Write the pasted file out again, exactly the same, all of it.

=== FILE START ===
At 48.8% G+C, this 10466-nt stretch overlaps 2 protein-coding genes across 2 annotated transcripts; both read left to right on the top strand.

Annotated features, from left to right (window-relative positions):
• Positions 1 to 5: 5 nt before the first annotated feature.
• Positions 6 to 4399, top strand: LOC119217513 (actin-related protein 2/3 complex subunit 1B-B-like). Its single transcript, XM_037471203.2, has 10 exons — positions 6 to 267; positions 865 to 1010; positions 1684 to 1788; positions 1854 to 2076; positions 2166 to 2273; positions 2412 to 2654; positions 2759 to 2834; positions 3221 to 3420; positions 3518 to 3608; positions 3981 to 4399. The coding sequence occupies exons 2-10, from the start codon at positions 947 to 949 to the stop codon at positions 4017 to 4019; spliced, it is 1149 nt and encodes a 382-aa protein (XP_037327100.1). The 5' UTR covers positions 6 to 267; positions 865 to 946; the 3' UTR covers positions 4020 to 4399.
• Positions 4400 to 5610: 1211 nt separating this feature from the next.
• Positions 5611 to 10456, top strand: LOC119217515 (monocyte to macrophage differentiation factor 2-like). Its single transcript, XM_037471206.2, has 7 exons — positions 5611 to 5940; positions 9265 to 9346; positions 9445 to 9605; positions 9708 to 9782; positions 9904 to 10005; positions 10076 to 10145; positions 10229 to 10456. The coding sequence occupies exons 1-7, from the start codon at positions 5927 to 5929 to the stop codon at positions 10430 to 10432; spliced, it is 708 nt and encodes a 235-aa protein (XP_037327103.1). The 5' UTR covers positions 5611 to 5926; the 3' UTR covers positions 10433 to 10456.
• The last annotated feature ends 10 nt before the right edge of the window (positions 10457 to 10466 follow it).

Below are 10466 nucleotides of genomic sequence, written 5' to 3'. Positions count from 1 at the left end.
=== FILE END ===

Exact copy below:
At 48.8% G+C, this 10466-nt stretch overlaps 2 protein-coding genes across 2 annotated transcripts; both read left to right on the top strand.

Annotated features, from left to right (window-relative positions):
• Positions 1 to 5: 5 nt before the first annotated feature.
• Positions 6 to 4399, top strand: LOC119217513 (actin-related protein 2/3 complex subunit 1B-B-like). Its single transcript, XM_037471203.2, has 10 exons — positions 6 to 267; positions 865 to 1010; positions 1684 to 1788; positions 1854 to 2076; positions 2166 to 2273; positions 2412 to 2654; positions 2759 to 2834; positions 3221 to 3420; positions 3518 to 3608; positions 3981 to 4399. The coding sequence occupies exons 2-10, from the start codon at positions 947 to 949 to the stop codon at positions 4017 to 4019; spliced, it is 1149 nt and encodes a 382-aa protein (XP_037327100.1). The 5' UTR covers positions 6 to 267; positions 865 to 946; the 3' UTR covers positions 4020 to 4399.
• Positions 4400 to 5610: 1211 nt separating this feature from the next.
• Positions 5611 to 10456, top strand: LOC119217515 (monocyte to macrophage differentiation factor 2-like). Its single transcript, XM_037471206.2, has 7 exons — positions 5611 to 5940; positions 9265 to 9346; positions 9445 to 9605; positions 9708 to 9782; positions 9904 to 10005; positions 10076 to 10145; positions 10229 to 10456. The coding sequence occupies exons 1-7, from the start codon at positions 5927 to 5929 to the stop codon at positions 10430 to 10432; spliced, it is 708 nt and encodes a 235-aa protein (XP_037327103.1). The 5' UTR covers positions 5611 to 5926; the 3' UTR covers positions 10433 to 10456.
• The last annotated feature ends 10 nt before the right edge of the window (positions 10457 to 10466 follow it).

Below are 10466 nucleotides of genomic sequence, written 5' to 3'. Positions count from 1 at the left end.